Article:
Health Minister Zweli Mkhize on Wednesday may have wittingly or unwittingly dropped a hint that vaccine manufacturers are taking advantage of poor countries.
Addressing Parliament’s portfolio committee of health on the rollout programme for Covid-19 vaccines, Mkhize said the government had to navigate “difficult and sometimes unreasonable terms or preconditions with vaccine manufacturers”.
“A classic illustration of the terms we’ve had to deal with that were too risky was a precondition for the supply of the vaccines that we received from Pfizer towards the end of our negotiations,” Mkhize said.
“They wanted sole discretion to determine additional terms and guarantees for us to fulfil their indemnity obligations. This condition posed a potential risk to our assets and fiscus.”
As the government, we have found ourselves in a precarious position of having to choose between saving our citizens lives and risk putting the country’s assets into private company hands.
Mkhize said this had led to further delays in concluding and finalising a vaccine deal which also resulted in delayed delivery schedules.
Mkhize on Tuesday evening announced that South Africa had “voluntarily suspended” its intended rollout of the Johnson & Johnson vaccine after the US paused its rollout due to reported blood clots in recipients.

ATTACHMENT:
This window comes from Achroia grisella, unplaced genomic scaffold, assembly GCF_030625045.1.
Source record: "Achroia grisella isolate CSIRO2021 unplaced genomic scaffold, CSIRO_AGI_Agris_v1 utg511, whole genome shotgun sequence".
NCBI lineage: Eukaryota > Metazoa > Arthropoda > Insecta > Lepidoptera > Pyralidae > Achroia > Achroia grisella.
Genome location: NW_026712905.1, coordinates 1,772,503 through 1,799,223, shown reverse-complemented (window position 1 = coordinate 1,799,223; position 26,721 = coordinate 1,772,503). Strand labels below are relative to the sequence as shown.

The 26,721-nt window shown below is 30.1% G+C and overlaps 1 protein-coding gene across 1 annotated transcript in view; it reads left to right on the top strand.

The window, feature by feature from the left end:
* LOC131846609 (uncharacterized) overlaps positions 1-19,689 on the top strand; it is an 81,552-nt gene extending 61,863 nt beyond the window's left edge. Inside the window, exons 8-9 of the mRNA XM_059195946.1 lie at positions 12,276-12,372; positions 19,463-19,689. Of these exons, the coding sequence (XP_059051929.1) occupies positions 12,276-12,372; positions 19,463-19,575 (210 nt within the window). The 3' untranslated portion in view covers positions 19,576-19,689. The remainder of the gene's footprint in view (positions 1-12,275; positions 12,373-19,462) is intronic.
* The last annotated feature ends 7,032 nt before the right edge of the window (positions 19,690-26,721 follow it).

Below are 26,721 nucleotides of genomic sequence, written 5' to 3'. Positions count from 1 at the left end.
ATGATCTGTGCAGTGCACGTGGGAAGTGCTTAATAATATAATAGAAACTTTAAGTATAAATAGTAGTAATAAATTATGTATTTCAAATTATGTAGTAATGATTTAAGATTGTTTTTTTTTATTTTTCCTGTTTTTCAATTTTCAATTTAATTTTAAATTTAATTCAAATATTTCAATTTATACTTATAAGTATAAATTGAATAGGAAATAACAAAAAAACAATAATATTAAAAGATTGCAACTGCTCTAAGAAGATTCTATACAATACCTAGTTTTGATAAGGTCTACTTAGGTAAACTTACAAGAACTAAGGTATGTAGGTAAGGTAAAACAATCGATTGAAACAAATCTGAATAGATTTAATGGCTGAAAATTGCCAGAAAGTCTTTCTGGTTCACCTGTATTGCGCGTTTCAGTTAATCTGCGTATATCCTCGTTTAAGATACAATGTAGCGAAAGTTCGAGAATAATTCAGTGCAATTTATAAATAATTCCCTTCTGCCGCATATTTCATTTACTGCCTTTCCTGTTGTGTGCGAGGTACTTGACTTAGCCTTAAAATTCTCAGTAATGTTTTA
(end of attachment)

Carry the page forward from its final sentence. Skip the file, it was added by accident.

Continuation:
The news comes two weeks after President Cyril Ramaphosa confirmed that South Africa had secured 30 million J&J Covid-19 vaccines.
Should the worst happen this would mean that South Africa has made a loss from the purchase.
“It is important for me to mention that the J&J and Pfizer agreements have no refundability clauses,” said Mkhize.
“The agreements specifically state that the down payments that have been made in advance by the department shall not be refundable by manufacturers to us in any circumstances. This is another onerous term that we have had to concede as the manufactures were not prepared for it to be removed.”